So sometime over the weekend, I expect one of those "my great friend, Xi, and I agreed to further talks, so I will delay implementing these new tariffs" kind of statements from the president. Of course, there will be the usual bluster about how much tariffs will hurt China and how we are making so much money on existing tariffs already, yada, yada, yada.
If my expectations are fulfilled, the markets should once again breathe a great sigh of relief. Stocks will likely rally. The economy will probably continue to slow. I expect businesses will continue to postpone investing while consumer prices on tariff-impacted goods will continue to rise.
Everyone (except Trump's wild-eyed loyalists) realize by now that the existing tariffs are hurting the economy, slowing employment, raising prices and causing more and more distress among the nation's farmers, manufacturers, and technology and retail companies. This year, we should see the largest one-year rise in tariffs since the Smoot-Hawley Tariff of 1930, which precipitated the Great Depreciation.
At the same time, the Fed's Jerome Powell, while acknowledging that the tariffs are hurting the economy, continues to hedge his bets. On Tuesday, he indicated that, contrary to Wall Street's expectations, a July rate cut was not a done deal. That was enough to send the markets lower just as the Dow Jones Industrial Average was about to join the S&P 500 Index in making a new historical high.
All of this week's jitters, however, is simply noise that you, the long-term investor, should ignore. Stocks had a great run last week and needed a pullback. It is that simple, and given the unpredictable nature of our president, pullbacks are increasingly becoming a dime a dozen. We can expect the S&P 500 Index to find support somewhere around 2,875. From where I sit, that simply clears the runway for another major leg up in the markets.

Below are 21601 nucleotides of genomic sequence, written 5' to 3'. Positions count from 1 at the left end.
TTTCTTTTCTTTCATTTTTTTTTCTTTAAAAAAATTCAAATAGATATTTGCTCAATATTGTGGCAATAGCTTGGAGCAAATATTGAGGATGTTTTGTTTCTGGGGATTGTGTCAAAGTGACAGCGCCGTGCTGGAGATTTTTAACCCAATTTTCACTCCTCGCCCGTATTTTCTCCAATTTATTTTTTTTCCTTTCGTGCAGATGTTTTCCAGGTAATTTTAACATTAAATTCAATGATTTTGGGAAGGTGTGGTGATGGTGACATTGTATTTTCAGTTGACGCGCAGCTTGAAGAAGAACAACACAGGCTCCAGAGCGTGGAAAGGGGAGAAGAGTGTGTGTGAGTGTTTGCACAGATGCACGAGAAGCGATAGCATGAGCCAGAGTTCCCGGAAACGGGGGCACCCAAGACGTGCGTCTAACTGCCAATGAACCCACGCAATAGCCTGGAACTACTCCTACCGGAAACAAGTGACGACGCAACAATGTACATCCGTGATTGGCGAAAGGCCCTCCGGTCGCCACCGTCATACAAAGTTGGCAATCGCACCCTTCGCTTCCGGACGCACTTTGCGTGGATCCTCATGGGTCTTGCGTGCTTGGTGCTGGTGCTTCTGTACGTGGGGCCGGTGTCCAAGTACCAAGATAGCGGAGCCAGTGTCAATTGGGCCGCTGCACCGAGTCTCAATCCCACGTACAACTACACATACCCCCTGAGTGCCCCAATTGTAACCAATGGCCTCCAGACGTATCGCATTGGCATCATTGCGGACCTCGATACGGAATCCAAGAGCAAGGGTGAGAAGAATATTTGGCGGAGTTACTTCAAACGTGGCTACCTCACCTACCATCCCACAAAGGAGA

There is always an outside chance that I have it wrong. Could Trump do another "Kim Jong Il Walk Out" like he did in Vietnam a few months ago? If he does, or simply fails to cut any kind of deal (a low probability event in my view) then look out below. Markets will swoon, but at that point we should expect to see a central bank rate cut in July, which would support the markets.
@theMarket: Stocks Should Move Higher From Here
It was a good week for investors. The S&P 500 Index hit an all-time high. The Fed indicated that they might cut interest rates sometime soon, and the President is once again optimistic about a China trade agreement. That’s a heady cocktail that could see markets gain another 3-5 percent over the next few weeks.
Of course, the critical caveat to my forecast remains President Trump's next tweet on the progress of a trade deal with China. As you know, with such a big “if” on the table, making future forecasts with even a modicum of certainty is impossible.
In last week's column, I enumerated all the scenarios that could play out, but it really comes down to how much faith an individual has in the president's ability to pull-off a deal with China. And while a successful agreement would definitely be good for the economy over the long term, I am not so sure it would be beneficial for the stock market.